A Gallup survey conducted in October of 2021 found that 88 percent of gun owners considered “protection” the primary reason for owning a firearm. Seventy percent stated that “target shooting” was their primary reason, followed by “hunting” at 56 percent.1 And when you combine that with the number of first-time gun owners — let alone brand-new concealed carriers — you can end up with a situation in which there’s a great need for firearms training and a shortage of trainers. While nothing can replace time spent receiving instruction from a professional, the following is a quick rundown of the fundamentals for those who are new to self-defense firearms ownership. The basics can best be described as a triangle: foundational principles, situational awareness and realistic training.

Foundational Principles

Academic coach Erika Oppenheimer said, “Without a solid foundation, you’ll have trouble creating anything of value.”

Pick a sport, any sport. In order to perform well and up to your full potential, you must be focused in on it. You cannot think about anything else except the specific task at hand. Marksmanship is no different.

Every time you pull the trigger, you must think of nothing else but you and your target. So, what makes up a strong foundation for marksmanship? There are three foundational principles upon which everything else is built: sight, trigger press and follow-through.

Sight, in a nutshell, is aiming. It is the process of obtaining a good sight picture by aligning the front sight with the rear sight. The front sight should be crystal clear, the rear sight slightly blurry and the target even more blurry.

Trigger press is, in essence, the proper squeeze of a trigger. Most striker-fired pistols require somewhere around 5 or 6 pounds of pressure to discharge, while double-action revolvers require between 10 and 15 pounds. For a semi-automatic pistol, the part of your index finger that goes on the trigger is the tip of the top section of that finger. For a revolver, because of the increased poundage required to pull the trigger, your index finger will sink in to the crease after the first joint of that finger, causing you to have an offset grip.

It is important to note the two fundamental truths about trigger press here: First, once you fire, your finger does not leave the trigger. Second, slack is a mechanical function of the firearm, not part of the trigger press. So why is finger placement and understanding that slack is not a part of the trigger press important? Too much finger will mean that you will overextend your trigger, resulting in your shots ending up lower or to the right or left of center mass (depending on your dominant hand). If you release your index finger or allow it to come off the trigger after you fire, you will have inadvertently incorporated slack into your trigger press. Doing so will dramatically increase your chances of slamming your trigger (using too much force) and pulling your shots downward from center mass.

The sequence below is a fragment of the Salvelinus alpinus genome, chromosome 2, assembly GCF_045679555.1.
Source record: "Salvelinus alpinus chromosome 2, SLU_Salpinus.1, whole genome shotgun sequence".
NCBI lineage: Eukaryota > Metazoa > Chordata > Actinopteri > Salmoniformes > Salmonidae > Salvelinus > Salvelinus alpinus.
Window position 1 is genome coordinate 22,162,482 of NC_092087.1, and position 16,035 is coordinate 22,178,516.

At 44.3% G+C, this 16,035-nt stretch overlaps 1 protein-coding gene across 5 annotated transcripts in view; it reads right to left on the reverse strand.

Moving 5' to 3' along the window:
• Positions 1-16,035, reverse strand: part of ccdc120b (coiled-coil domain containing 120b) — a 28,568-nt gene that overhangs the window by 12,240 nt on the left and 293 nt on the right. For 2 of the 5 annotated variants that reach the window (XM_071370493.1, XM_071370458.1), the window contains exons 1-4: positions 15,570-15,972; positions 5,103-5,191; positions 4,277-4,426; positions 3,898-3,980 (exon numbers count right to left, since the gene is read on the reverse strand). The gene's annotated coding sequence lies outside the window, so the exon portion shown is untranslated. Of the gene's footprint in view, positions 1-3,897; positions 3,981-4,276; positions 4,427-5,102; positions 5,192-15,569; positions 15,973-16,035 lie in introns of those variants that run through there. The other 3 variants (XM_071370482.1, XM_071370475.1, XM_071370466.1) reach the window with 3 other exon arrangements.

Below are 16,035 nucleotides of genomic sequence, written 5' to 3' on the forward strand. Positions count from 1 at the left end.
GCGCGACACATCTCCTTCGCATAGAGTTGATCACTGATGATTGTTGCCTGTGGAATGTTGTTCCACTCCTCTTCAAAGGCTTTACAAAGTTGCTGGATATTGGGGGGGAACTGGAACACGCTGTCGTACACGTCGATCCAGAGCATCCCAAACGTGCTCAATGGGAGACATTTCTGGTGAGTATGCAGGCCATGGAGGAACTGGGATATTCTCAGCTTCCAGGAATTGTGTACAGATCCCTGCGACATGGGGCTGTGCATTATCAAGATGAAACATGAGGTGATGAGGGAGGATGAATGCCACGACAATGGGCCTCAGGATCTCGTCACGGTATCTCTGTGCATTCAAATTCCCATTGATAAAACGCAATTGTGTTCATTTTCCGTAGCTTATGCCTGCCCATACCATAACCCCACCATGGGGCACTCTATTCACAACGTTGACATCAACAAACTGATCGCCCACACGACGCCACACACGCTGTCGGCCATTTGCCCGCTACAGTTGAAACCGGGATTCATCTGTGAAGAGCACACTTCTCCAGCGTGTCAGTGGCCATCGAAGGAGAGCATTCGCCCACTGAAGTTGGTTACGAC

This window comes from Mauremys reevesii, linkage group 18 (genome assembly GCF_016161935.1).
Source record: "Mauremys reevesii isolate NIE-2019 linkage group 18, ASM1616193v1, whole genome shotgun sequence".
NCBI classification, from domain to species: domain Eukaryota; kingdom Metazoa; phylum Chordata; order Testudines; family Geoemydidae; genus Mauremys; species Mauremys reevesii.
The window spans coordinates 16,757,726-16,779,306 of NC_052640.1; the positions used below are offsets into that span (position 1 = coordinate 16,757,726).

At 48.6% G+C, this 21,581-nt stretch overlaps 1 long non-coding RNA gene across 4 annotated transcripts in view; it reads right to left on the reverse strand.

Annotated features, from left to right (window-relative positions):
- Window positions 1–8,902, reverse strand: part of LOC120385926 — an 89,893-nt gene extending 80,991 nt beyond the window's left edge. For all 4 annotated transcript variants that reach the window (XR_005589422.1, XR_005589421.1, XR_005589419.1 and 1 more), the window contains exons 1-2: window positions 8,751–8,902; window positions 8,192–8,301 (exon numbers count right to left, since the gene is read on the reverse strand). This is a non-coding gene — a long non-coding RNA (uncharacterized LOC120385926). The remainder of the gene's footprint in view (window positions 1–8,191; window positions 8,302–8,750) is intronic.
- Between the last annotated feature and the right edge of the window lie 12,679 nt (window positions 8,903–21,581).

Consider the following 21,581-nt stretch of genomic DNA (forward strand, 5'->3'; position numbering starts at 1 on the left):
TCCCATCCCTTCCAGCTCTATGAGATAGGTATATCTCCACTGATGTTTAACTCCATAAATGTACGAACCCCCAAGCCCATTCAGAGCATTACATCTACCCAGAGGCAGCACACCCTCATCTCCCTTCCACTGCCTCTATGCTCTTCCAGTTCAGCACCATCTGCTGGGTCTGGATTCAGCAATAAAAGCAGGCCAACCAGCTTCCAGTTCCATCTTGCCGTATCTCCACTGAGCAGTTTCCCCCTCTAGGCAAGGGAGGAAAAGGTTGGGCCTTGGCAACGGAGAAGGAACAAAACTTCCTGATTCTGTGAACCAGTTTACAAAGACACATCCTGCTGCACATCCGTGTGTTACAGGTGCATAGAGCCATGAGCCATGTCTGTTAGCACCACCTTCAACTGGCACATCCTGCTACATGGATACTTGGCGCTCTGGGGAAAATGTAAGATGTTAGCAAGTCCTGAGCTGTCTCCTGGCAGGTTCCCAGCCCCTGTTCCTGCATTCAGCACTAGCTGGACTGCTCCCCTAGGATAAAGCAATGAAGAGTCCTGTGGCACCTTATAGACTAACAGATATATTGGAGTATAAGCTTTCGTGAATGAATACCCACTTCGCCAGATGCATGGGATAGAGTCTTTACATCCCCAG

Follow-through is perhaps the most underrated of the three foundational principles. After you pull the trigger and experience the recoil from your firearm, it is important to hold the trigger back and not release it until you can achieve a proper sight picture. Then and only then do you release the trigger just enough to feel and hear the trigger reset or “wall.” Anything beyond this point is considered slack, which is not a part of the trigger press. You must hear and feel all of this before firing again. Then the process repeats: sight, trigger press and follow-through. Failure to perform follow-through will result in scattered shot groups, hitting lower (or higher) than center mass or missing the target altogether.

Situational Awareness

Bestselling author Barry Eisler claimed, “The difference between being a victim and a survivor is often a low level of situational awareness.”

As stated earlier, self-defense is the biggest reason why Americans purchase firearms. Before a potential threat is engaged, it must first be properly identified. In most states, the only circumstance under which deadly force is authorized is when an individual can prove he or she is under imminent threat of death or great bodily harm. So how do you go about identifying a threat? How do you become more situationally aware in general? And how is being more situationally aware supposed to prevent you from becoming a victim?

Unfortunately, there is no textbook way to identify a threat. Many times, it comes down to intuition or a gut feeling in response to a person or environment. The most basic way to identify a potential threat is to establish a baseline. This means that you scan a given environment long enough to determine the general atmosphere or norm of the area, which usually takes about seven seconds. Once you’ve established a baseline, you can then scan for anomalies, items or individuals that seem out of place that could potentially be a problem or threat. If you determine that something or someone is a problem, leave the area right away. We live in a world in which people are so glued to their phones that they’re no longer aware of their immediate environments. Don’t be like everyone else. Get your eyes up and get used to scanning your environment. Potential predators are always on the lookout for people who aren’t paying attention. People who aren’t paying attention are easy targets, so you need to make sure you’re a harder target. Stay alert and stay alive.